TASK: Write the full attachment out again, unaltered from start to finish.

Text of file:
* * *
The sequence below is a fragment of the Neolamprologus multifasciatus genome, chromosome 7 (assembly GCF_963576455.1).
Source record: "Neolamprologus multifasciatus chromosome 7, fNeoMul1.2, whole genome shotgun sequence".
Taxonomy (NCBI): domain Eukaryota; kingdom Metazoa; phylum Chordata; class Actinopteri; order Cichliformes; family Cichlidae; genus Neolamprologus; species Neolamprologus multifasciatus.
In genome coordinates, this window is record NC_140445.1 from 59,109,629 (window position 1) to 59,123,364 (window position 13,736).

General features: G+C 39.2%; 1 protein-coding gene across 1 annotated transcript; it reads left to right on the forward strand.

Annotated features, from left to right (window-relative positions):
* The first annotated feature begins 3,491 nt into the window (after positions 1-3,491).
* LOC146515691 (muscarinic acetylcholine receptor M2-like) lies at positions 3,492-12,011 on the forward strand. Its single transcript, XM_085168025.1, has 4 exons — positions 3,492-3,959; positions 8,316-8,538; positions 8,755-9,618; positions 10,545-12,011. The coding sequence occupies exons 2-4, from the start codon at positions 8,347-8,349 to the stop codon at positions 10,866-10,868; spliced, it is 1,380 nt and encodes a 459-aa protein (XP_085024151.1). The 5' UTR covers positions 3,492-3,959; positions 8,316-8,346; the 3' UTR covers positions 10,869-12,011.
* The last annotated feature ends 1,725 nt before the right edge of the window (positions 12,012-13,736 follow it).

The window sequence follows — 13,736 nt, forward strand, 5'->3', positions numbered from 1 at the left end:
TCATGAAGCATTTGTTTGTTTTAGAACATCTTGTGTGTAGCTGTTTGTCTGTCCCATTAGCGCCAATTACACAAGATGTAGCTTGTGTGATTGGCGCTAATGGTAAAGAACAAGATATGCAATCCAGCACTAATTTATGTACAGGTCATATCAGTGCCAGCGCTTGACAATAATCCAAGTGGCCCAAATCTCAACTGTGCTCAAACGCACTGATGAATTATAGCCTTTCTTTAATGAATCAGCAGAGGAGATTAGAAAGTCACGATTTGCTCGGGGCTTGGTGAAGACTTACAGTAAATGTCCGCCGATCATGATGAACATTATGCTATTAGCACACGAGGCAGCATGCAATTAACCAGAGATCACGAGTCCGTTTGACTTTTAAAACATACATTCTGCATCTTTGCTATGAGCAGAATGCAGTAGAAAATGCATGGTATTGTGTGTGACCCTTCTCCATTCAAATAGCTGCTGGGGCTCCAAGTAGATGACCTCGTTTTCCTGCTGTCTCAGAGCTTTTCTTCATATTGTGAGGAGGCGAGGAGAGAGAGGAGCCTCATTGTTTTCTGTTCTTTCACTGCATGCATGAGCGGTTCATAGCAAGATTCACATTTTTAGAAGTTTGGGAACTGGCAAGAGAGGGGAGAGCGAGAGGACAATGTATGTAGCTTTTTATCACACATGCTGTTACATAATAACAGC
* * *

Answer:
The sequence below is a fragment of the Neolamprologus multifasciatus genome, chromosome 7 (assembly GCF_963576455.1).
Source record: "Neolamprologus multifasciatus chromosome 7, fNeoMul1.2, whole genome shotgun sequence".
Taxonomy (NCBI): domain Eukaryota; kingdom Metazoa; phylum Chordata; class Actinopteri; order Cichliformes; family Cichlidae; genus Neolamprologus; species Neolamprologus multifasciatus.
In genome coordinates, this window is record NC_140445.1 from 59,109,629 (window position 1) to 59,123,364 (window position 13,736).

General features: G+C 39.2%; 1 protein-coding gene across 1 annotated transcript; it reads left to right on the forward strand.

Annotated features, from left to right (window-relative positions):
* The first annotated feature begins 3,491 nt into the window (after positions 1-3,491).
* LOC146515691 (muscarinic acetylcholine receptor M2-like) lies at positions 3,492-12,011 on the forward strand. Its single transcript, XM_085168025.1, has 4 exons — positions 3,492-3,959; positions 8,316-8,538; positions 8,755-9,618; positions 10,545-12,011. The coding sequence occupies exons 2-4, from the start codon at positions 8,347-8,349 to the stop codon at positions 10,866-10,868; spliced, it is 1,380 nt and encodes a 459-aa protein (XP_085024151.1). The 5' UTR covers positions 3,492-3,959; positions 8,316-8,346; the 3' UTR covers positions 10,869-12,011.
* The last annotated feature ends 1,725 nt before the right edge of the window (positions 12,012-13,736 follow it).

The window sequence follows — 13,736 nt, forward strand, 5'->3', positions numbered from 1 at the left end:
TCATGAAGCATTTGTTTGTTTTAGAACATCTTGTGTGTAGCTGTTTGTCTGTCCCATTAGCGCCAATTACACAAGATGTAGCTTGTGTGATTGGCGCTAATGGTAAAGAACAAGATATGCAATCCAGCACTAATTTATGTACAGGTCATATCAGTGCCAGCGCTTGACAATAATCCAAGTGGCCCAAATCTCAACTGTGCTCAAACGCACTGATGAATTATAGCCTTTCTTTAATGAATCAGCAGAGGAGATTAGAAAGTCACGATTTGCTCGGGGCTTGGTGAAGACTTACAGTAAATGTCCGCCGATCATGATGAACATTATGCTATTAGCACACGAGGCAGCATGCAATTAACCAGAGATCACGAGTCCGTTTGACTTTTAAAACATACATTCTGCATCTTTGCTATGAGCAGAATGCAGTAGAAAATGCATGGTATTGTGTGTGACCCTTCTCCATTCAAATAGCTGCTGGGGCTCCAAGTAGATGACCTCGTTTTCCTGCTGTCTCAGAGCTTTTCTTCATATTGTGAGGAGGCGAGGAGAGAGAGGAGCCTCATTGTTTTCTGTTCTTTCACTGCATGCATGAGCGGTTCATAGCAAGATTCACATTTTTAGAAGTTTGGGAACTGGCAAGAGAGGGGAGAGCGAGAGGACAATGTATGTAGCTTTTTATCACACATGCTGTTACATAATAACAGC